Cousineau makes us Argus-eyed…you definitely need this book.
(PRWEB) September 25, 2012
Joseph Campbell described Phil Cousineau as a five-tool threat—a writer, photographer, filmmaker, editor, and teacher. As the great Huston Smith says, "Cousineau's love affair with words in contagious." From the medieval scourge of abbey-lubbers to the unpronounceable floccinaucinihilipilification (considered the longest English word by the Oxford English Dictionary) to the Maori ghost-word zzxjoanw. Cousineau will clear up the bafflegab and pandemonium, and remind you that you too are a philomath (or at the very least a Phil-o-phile). And don't miss Phil Cousineau's Global Spirit on PBS, described by series host John Cleese as "the world's only internal travel show." Listen to the audio book of Wordcatcher as well!
Join Phil at these events:
9/25: Boswell Book Company, Milwaukee - 7pm
10/4: Golden Notebook, Woodstock - 7pm
11/7: The Inside Edge, Irvine - 7am
11/7: Warick's, La Jolla - 7:30pm
11/8: Book Soup, Los Angeles - 7pm
11/9: Esalen, Big Sur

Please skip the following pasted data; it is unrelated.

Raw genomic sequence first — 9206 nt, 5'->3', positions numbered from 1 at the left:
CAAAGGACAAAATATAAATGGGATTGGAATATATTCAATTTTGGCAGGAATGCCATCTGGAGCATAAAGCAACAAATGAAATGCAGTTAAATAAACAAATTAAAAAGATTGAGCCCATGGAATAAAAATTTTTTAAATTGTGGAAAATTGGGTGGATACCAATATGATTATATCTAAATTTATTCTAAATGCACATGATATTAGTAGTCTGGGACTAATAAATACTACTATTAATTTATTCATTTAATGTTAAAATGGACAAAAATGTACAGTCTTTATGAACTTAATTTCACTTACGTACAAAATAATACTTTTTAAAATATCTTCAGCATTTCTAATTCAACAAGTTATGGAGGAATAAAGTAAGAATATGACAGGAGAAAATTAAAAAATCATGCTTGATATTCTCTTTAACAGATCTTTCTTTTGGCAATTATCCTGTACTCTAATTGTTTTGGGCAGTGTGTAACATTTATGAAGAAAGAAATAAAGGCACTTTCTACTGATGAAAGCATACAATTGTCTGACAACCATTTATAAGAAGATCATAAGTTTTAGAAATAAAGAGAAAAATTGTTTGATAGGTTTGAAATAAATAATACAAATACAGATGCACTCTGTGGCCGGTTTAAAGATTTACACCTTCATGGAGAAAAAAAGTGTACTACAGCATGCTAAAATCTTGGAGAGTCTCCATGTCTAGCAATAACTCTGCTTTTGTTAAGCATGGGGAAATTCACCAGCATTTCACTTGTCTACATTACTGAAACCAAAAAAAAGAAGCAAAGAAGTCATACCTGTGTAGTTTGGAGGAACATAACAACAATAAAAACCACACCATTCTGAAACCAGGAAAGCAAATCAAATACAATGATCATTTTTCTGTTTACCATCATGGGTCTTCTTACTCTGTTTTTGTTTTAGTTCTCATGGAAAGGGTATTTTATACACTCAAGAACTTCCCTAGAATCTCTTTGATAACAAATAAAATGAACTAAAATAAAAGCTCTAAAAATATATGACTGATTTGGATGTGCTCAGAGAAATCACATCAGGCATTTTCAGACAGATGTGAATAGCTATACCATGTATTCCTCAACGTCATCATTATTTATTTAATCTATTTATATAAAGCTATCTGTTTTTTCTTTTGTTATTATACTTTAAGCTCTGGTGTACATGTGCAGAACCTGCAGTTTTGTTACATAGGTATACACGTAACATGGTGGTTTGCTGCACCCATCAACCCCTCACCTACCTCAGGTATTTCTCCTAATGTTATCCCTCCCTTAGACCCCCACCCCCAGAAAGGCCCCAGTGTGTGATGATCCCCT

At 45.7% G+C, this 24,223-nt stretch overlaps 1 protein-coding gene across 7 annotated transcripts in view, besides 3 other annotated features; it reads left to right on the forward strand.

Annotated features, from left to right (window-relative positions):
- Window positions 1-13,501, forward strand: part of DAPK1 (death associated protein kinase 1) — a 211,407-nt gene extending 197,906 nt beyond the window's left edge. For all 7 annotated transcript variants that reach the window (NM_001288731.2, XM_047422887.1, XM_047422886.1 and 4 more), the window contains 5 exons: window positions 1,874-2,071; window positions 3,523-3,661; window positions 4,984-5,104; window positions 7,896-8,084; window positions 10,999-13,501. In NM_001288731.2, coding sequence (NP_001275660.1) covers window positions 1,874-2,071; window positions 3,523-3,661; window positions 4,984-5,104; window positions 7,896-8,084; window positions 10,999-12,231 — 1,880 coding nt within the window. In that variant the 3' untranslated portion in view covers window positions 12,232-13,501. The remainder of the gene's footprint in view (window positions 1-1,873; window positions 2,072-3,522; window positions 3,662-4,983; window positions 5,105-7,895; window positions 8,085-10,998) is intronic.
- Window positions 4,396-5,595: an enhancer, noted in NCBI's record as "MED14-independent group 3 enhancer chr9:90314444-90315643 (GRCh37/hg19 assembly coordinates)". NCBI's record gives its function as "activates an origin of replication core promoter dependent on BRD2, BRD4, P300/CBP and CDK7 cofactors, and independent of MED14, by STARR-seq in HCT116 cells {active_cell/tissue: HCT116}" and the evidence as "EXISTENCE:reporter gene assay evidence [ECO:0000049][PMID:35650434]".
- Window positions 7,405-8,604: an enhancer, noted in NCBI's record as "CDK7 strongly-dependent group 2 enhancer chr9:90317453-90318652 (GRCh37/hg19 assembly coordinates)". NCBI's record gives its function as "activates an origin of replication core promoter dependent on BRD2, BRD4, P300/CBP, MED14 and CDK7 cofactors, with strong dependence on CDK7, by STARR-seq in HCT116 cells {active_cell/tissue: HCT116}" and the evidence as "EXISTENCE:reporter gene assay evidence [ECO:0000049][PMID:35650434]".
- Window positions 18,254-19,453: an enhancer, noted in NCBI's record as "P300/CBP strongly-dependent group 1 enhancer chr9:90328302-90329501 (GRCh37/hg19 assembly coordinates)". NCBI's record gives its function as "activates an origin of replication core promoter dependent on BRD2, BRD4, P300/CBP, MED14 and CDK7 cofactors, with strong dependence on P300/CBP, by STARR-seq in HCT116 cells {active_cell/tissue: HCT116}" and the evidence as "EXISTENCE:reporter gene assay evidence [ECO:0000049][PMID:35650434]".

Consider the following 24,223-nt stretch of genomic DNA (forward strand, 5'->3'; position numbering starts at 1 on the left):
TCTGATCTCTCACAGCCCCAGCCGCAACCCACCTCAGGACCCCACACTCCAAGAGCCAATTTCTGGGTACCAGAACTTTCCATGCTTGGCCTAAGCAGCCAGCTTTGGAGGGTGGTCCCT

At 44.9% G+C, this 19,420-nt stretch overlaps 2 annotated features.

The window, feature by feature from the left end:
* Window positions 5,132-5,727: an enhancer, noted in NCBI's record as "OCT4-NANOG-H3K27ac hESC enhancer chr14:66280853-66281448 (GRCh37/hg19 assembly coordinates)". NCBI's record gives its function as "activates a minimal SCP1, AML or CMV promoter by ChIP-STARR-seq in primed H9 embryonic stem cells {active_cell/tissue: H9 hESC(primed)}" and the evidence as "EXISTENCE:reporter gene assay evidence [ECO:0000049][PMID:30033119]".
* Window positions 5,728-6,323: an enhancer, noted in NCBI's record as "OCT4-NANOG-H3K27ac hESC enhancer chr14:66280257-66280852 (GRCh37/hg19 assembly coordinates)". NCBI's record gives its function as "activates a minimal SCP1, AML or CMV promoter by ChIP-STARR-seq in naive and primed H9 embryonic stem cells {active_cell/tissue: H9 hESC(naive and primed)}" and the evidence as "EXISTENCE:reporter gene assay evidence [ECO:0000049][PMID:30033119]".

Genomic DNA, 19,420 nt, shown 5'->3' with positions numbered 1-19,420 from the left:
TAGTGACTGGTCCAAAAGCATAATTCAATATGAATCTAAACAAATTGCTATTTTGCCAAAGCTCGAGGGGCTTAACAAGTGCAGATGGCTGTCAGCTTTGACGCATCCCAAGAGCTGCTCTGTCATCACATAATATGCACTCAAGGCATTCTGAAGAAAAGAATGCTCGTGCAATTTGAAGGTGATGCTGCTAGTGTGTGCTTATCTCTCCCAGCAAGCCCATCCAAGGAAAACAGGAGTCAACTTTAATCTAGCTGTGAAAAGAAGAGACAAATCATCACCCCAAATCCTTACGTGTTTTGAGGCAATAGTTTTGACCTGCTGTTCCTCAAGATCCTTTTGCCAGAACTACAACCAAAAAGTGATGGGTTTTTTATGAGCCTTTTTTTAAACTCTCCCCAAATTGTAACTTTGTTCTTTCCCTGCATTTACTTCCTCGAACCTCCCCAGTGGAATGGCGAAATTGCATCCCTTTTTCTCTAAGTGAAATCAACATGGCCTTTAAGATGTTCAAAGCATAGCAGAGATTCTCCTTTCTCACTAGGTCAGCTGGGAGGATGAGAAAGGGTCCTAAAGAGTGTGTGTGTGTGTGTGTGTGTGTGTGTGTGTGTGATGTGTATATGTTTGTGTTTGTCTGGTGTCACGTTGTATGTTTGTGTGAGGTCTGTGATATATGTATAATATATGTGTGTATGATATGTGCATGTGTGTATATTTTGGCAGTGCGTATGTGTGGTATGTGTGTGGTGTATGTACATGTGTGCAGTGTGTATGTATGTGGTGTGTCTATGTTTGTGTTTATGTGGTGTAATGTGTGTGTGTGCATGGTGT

To untangle the knot of interlocking meanings of these painted words, logophile and mythologist Cousineau begins each fascinating word entry with his own brief definition. He then fills it in with a tint of etymology and a smattering of quotes that show how the word is used, ending with a list of companion words. The words themselves range from commonplace—like biscuit, a twice-baked cake for Roman soldiers—to loanwords including “chaparral,” from the Basque shepherds who came to the American West; words from myths, such as “hector;” metamorphosis words, like “silly,” which evolved “holy” to “goofy” in a mere thousand years; and words well worthy of revival, such as “carrytale,” a wandering storyteller.